Replay - 9 - For me, all Zelda games have an immense replay factor. I’ve probably played through the original at least 100 times. This one is no different. The sheer unlinearity of the game improves this factor a lot. There will undoubtedly be many things you missed the first time around, and so you may want to come back and find them. Some of the mini games are enjoyable enough in their own right, as are many of the aspects of the quest. And there is simply so much you can do that you should not rush your way through this game. Termina is a wonderful place to visit, and I wish I could play it more often. Besides, you have to allow the world to end at least once.
Overall - 9.7 - Perhaps I’m just blind, but I cannot see any major problems in this game. Oh, there are some minor complaints, and it doesn’t seem as polished as the big three Zelda games (1, 3, 5), but they did not detract from the game as a whole. People need to see this game for what it is, not for what they expected out of it. It’s a side story. It was meant to tide us over and give us more of the good stuff. It was not meant to be as epic as OoT. Nor was it meant to be a simple rehash of the game. Instead, we got a side story, a brief look into the more bizarre side of Zelda. People expecting something amazing and wonderful, or more of the same, were probably disappointed. Me, I was only expecting the Zelda experience. I was expecting the bliss of playing the newest chapter of my favorite franchise. And I got it.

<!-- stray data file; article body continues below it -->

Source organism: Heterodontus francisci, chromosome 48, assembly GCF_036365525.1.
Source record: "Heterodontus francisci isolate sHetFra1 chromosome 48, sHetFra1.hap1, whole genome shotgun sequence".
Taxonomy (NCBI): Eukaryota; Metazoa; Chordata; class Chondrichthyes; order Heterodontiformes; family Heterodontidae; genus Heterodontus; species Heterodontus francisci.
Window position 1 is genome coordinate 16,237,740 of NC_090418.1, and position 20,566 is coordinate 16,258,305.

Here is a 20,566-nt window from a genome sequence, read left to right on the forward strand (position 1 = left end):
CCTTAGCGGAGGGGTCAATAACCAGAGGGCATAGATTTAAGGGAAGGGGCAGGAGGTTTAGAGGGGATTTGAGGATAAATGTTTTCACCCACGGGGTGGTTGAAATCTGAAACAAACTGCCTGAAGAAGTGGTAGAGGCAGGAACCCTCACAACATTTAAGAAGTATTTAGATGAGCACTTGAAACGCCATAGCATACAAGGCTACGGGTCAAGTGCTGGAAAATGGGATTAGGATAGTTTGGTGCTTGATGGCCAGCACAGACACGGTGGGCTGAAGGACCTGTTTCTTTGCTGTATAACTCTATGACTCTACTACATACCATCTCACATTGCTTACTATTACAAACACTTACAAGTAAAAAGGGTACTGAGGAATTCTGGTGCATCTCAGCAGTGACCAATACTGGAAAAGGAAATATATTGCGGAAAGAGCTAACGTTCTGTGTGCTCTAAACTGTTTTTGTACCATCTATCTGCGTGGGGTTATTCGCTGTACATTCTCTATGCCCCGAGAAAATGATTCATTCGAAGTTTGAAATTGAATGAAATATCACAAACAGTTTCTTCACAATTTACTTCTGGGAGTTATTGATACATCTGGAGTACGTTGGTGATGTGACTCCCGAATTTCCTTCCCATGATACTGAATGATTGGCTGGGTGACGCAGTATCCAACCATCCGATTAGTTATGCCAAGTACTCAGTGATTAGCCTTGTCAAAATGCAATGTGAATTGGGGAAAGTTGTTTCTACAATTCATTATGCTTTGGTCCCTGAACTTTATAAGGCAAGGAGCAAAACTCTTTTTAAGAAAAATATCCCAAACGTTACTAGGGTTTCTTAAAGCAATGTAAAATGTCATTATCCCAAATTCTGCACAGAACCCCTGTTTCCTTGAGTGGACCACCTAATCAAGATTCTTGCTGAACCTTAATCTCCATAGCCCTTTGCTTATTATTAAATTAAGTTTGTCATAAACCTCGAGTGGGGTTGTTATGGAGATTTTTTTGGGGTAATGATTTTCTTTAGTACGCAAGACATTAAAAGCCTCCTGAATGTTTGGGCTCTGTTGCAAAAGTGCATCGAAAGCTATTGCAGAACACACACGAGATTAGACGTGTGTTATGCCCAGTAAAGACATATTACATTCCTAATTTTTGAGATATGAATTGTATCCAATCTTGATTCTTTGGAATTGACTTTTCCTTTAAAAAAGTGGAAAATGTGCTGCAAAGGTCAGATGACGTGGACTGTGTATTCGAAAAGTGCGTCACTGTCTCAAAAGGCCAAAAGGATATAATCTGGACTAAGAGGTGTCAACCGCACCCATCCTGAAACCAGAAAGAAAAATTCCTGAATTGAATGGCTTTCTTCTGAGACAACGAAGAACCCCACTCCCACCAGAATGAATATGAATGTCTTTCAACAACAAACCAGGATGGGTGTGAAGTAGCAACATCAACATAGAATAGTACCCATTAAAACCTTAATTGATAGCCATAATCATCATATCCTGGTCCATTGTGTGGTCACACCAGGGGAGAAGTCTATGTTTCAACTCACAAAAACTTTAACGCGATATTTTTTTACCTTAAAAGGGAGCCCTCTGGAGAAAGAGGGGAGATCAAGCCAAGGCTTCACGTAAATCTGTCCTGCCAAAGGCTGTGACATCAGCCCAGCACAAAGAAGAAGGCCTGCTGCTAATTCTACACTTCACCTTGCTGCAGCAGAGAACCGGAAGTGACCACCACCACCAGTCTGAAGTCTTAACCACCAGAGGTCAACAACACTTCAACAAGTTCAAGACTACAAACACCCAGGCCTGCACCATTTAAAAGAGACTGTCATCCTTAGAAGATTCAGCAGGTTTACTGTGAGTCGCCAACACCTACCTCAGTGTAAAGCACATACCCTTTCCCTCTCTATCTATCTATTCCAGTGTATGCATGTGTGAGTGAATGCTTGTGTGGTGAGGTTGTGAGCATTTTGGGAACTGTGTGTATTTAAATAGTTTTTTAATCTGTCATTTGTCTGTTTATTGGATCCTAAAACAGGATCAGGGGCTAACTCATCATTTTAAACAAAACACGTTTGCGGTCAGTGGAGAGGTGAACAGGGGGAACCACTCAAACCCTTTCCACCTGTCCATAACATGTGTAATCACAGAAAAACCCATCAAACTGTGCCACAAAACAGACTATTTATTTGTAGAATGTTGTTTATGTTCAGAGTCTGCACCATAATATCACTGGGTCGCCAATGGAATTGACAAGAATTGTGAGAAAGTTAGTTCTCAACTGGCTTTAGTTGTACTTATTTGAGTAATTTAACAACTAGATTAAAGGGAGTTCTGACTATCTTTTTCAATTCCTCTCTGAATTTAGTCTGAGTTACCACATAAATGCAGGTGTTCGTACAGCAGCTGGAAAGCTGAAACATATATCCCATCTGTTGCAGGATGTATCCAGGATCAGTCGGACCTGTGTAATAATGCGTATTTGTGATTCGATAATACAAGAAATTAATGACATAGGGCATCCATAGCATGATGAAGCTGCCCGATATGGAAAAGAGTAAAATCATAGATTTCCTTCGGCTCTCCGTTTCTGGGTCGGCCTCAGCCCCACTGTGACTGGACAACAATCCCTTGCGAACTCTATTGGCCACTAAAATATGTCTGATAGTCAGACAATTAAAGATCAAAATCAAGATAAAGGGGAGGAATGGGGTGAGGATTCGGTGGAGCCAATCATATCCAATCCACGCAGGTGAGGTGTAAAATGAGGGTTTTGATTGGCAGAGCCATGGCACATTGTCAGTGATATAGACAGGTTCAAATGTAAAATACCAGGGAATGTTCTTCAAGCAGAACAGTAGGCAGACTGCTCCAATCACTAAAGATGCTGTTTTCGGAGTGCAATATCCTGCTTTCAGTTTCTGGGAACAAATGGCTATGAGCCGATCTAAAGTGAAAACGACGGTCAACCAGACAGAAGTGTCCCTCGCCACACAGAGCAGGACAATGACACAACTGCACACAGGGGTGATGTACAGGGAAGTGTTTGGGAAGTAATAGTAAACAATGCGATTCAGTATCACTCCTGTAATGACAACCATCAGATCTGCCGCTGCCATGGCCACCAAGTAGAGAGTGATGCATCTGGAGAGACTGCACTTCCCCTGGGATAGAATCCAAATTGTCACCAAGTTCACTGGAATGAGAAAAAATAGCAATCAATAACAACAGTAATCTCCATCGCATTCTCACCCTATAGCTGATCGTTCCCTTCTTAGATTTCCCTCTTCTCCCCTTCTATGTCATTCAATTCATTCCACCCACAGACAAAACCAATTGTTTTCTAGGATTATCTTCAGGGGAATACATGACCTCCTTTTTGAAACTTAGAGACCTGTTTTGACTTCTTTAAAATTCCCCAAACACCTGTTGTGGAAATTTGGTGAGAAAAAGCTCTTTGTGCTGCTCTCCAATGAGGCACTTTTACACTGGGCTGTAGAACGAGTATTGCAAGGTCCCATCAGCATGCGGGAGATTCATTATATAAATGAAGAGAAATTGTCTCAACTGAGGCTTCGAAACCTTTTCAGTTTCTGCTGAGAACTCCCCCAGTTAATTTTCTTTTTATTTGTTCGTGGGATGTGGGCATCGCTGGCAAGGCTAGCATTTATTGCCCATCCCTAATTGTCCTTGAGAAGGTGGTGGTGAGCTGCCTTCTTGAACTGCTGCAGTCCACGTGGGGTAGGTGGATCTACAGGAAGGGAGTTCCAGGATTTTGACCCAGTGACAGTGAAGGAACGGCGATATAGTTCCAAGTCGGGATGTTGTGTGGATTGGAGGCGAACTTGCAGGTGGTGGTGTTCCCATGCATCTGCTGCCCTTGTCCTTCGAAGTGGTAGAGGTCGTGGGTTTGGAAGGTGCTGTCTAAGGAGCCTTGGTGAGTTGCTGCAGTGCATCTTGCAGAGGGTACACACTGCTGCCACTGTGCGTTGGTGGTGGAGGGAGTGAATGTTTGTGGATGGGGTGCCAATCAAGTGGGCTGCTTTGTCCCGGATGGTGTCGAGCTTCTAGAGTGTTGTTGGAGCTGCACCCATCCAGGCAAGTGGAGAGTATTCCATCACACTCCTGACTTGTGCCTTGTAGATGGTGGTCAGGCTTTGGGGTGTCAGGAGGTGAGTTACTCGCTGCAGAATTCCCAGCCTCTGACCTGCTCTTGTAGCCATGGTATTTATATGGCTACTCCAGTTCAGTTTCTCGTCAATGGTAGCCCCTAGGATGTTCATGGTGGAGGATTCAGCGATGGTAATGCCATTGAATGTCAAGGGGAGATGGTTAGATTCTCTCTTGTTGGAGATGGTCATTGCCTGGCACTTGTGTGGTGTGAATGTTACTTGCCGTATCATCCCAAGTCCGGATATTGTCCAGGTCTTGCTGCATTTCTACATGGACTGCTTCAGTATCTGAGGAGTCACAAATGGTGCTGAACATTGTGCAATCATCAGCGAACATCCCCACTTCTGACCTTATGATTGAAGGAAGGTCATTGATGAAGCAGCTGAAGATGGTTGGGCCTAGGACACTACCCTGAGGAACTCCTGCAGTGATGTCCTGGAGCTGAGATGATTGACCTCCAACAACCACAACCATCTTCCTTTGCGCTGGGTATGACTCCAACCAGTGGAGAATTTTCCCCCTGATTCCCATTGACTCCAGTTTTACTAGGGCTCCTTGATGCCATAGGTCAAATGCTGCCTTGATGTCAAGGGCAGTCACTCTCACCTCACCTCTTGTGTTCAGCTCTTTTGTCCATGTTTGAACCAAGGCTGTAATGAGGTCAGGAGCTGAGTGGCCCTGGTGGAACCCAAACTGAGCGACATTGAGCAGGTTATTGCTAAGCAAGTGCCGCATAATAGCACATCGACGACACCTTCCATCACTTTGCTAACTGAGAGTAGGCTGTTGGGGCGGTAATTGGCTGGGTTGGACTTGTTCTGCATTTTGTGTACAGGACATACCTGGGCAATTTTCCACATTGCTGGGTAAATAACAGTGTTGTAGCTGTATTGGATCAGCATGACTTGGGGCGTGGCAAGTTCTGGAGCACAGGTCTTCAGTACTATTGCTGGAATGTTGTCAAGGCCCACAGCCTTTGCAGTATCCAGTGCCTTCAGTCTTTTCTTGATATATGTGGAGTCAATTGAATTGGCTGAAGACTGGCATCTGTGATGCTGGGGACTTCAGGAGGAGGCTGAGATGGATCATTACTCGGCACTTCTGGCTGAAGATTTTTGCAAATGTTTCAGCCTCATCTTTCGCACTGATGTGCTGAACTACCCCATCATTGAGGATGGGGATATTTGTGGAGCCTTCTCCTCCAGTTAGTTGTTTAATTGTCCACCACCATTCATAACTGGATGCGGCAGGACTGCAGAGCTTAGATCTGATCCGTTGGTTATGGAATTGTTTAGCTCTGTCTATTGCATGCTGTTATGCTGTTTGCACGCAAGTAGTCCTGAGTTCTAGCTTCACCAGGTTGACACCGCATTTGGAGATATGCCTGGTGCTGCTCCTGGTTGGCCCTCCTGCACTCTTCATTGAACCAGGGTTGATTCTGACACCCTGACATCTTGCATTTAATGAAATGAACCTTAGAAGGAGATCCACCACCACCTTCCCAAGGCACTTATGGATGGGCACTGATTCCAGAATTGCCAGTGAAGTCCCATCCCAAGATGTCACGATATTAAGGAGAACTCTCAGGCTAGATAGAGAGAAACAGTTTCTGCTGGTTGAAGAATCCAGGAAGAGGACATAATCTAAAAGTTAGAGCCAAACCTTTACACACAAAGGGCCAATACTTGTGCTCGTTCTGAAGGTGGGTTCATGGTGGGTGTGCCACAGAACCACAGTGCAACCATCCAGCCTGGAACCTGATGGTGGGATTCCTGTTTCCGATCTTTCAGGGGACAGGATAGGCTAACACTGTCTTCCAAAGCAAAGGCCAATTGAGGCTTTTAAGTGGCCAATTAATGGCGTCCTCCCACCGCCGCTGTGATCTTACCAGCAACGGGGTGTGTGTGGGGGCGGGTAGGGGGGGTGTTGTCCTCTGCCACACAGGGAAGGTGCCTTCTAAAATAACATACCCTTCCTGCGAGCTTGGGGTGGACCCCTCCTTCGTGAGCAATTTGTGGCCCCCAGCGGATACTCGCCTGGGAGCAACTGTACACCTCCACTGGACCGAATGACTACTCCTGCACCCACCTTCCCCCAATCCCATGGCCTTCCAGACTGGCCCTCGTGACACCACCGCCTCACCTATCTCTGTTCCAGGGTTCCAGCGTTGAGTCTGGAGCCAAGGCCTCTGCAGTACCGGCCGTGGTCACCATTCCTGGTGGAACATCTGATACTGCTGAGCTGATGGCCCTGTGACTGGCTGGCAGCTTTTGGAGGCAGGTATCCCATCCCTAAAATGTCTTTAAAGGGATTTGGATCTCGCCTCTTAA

Reviewer's Score: 10/10 | Originally Posted: 03/10/02, Updated 03/10/02